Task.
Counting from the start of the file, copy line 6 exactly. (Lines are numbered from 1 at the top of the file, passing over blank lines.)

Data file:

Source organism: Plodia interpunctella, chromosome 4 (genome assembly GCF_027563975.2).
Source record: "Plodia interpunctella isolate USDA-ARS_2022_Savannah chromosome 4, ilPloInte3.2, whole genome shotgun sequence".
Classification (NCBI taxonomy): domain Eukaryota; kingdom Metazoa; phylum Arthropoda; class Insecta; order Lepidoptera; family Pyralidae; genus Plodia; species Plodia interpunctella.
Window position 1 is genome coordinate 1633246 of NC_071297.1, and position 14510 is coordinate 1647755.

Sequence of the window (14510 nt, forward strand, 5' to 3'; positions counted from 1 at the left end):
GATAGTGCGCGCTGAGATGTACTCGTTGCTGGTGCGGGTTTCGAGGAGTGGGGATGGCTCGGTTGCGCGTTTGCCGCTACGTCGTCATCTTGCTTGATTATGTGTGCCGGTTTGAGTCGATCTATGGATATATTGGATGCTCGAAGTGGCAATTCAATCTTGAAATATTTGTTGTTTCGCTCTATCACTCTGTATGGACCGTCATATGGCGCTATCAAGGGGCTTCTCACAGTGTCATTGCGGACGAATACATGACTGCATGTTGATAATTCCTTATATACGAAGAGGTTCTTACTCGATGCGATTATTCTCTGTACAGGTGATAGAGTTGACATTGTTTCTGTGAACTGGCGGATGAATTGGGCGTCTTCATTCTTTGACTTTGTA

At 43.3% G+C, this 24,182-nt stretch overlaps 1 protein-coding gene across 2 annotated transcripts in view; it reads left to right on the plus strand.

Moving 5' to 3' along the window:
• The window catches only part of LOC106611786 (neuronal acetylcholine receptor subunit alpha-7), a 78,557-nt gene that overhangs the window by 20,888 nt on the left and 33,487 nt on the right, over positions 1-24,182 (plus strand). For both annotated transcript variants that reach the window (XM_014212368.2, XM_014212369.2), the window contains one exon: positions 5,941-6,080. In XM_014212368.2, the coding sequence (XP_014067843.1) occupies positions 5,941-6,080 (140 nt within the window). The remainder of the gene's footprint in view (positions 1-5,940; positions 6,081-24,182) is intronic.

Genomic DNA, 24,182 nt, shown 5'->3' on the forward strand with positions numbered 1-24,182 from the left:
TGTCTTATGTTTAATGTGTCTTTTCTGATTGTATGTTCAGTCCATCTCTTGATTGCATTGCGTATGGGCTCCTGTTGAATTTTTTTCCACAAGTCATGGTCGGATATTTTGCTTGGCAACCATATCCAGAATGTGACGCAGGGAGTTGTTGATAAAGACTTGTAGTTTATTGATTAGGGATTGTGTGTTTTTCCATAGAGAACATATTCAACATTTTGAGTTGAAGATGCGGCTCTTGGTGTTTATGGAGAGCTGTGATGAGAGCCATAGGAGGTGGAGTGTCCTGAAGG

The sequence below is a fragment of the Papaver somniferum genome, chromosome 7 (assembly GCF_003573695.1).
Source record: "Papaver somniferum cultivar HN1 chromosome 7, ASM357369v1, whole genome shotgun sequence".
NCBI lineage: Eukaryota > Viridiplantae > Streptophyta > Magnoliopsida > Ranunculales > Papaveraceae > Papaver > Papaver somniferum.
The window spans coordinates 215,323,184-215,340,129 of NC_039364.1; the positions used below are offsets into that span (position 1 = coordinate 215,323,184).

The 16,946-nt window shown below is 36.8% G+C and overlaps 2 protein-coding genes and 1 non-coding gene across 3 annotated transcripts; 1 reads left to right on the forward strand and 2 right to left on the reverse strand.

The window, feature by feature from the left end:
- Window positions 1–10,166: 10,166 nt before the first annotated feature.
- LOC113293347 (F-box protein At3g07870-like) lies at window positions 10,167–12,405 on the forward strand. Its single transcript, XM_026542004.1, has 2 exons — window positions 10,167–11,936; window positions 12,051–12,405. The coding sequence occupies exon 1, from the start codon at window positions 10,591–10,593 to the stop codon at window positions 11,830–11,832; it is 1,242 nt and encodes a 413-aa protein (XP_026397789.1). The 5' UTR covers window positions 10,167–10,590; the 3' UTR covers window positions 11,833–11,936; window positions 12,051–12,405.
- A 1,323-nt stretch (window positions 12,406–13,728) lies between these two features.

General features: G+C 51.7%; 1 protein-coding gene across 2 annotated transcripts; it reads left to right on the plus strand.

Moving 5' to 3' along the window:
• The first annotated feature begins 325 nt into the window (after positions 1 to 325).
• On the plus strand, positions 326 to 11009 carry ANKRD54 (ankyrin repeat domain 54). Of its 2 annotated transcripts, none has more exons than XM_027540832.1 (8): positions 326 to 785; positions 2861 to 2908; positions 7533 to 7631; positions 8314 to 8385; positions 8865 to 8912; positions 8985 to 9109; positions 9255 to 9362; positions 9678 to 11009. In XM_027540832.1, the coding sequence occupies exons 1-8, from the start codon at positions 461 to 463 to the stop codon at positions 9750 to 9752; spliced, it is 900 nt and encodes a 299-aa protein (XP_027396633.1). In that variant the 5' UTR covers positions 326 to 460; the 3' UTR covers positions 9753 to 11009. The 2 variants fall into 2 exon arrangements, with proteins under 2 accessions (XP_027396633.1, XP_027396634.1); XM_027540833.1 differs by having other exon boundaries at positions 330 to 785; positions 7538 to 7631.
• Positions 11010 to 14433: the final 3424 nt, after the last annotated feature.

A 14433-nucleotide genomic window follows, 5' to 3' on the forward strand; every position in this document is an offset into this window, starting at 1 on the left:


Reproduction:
GATAGTGCGCGCTGAGATGTACTCGTTGCTGGTGCGGGTTTCGAGGAGTGGGGATGGCTCGGTTGCGCGTTTGCCGCTACGTCGTCATCTTGCTTGATTATGTGTGCCGGTTTGAGTCGATCTATGGATATATTGGATGCTCGAAGTGGCAATTCAATCTTGAAATATTTGTTGTTTCGCTCTATCACTCTGTATGGACCGTCATATGGCGCTATCAAGGGGCTTCTCACAGTGTCATTGCGGACGAATACATGACTGCATGTTGATAATTCCTTATATACGAAGAGGTTCTTACTCGATGCGATTATTCTCTGTACAGGTGATAGAGTTGACATTGTTTCTGTGAACTGGCGGATGAATTGGGCGTCTTCATTCTTTGACTTTGTA